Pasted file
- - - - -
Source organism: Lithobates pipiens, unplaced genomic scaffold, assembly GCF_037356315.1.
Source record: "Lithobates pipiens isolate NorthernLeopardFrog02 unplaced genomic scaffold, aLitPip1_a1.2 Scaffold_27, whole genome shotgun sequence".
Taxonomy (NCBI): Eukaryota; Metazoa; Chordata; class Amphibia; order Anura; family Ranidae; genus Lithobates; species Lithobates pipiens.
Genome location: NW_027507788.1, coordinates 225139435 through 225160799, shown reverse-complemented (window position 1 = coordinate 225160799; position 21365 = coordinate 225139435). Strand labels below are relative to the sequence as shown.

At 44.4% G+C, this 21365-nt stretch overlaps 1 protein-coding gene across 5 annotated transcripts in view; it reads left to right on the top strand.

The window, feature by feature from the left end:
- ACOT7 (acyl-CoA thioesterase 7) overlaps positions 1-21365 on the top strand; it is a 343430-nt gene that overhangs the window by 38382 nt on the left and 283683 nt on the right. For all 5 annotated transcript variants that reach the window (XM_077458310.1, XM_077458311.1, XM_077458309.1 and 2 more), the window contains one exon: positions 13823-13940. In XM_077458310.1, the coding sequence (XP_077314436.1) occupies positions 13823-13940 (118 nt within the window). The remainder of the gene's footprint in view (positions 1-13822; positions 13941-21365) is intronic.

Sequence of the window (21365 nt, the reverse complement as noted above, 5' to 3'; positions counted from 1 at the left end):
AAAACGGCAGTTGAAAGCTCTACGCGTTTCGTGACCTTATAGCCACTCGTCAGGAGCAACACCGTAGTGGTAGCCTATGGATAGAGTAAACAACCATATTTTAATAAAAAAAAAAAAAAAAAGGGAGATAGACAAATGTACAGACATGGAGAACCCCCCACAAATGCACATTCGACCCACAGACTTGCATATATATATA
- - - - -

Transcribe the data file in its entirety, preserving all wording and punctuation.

Source organism: Lithobates pipiens, unplaced genomic scaffold, assembly GCF_037356315.1.
Source record: "Lithobates pipiens isolate NorthernLeopardFrog02 unplaced genomic scaffold, aLitPip1_a1.2 Scaffold_27, whole genome shotgun sequence".
Taxonomy (NCBI): Eukaryota; Metazoa; Chordata; class Amphibia; order Anura; family Ranidae; genus Lithobates; species Lithobates pipiens.
Genome location: NW_027507788.1, coordinates 225139435 through 225160799, shown reverse-complemented (window position 1 = coordinate 225160799; position 21365 = coordinate 225139435). Strand labels below are relative to the sequence as shown.

At 44.4% G+C, this 21365-nt stretch overlaps 1 protein-coding gene across 5 annotated transcripts in view; it reads left to right on the top strand.

The window, feature by feature from the left end:
- ACOT7 (acyl-CoA thioesterase 7) overlaps positions 1-21365 on the top strand; it is a 343430-nt gene that overhangs the window by 38382 nt on the left and 283683 nt on the right. For all 5 annotated transcript variants that reach the window (XM_077458310.1, XM_077458311.1, XM_077458309.1 and 2 more), the window contains one exon: positions 13823-13940. In XM_077458310.1, the coding sequence (XP_077314436.1) occupies positions 13823-13940 (118 nt within the window). The remainder of the gene's footprint in view (positions 1-13822; positions 13941-21365) is intronic.

Sequence of the window (21365 nt, the reverse complement as noted above, 5' to 3'; positions counted from 1 at the left end):
AAAACGGCAGTTGAAAGCTCTACGCGTTTCGTGACCTTATAGCCACTCGTCAGGAGCAACACCGTAGTGGTAGCCTATGGATAGAGTAAACAACCATATTTTAATAAAAAAAAAAAAAAAAAGGGAGATAGACAAATGTACAGACATGGAGAACCCCCCACAAATGCACATTCGACCCACAGACTTGCATATATATATA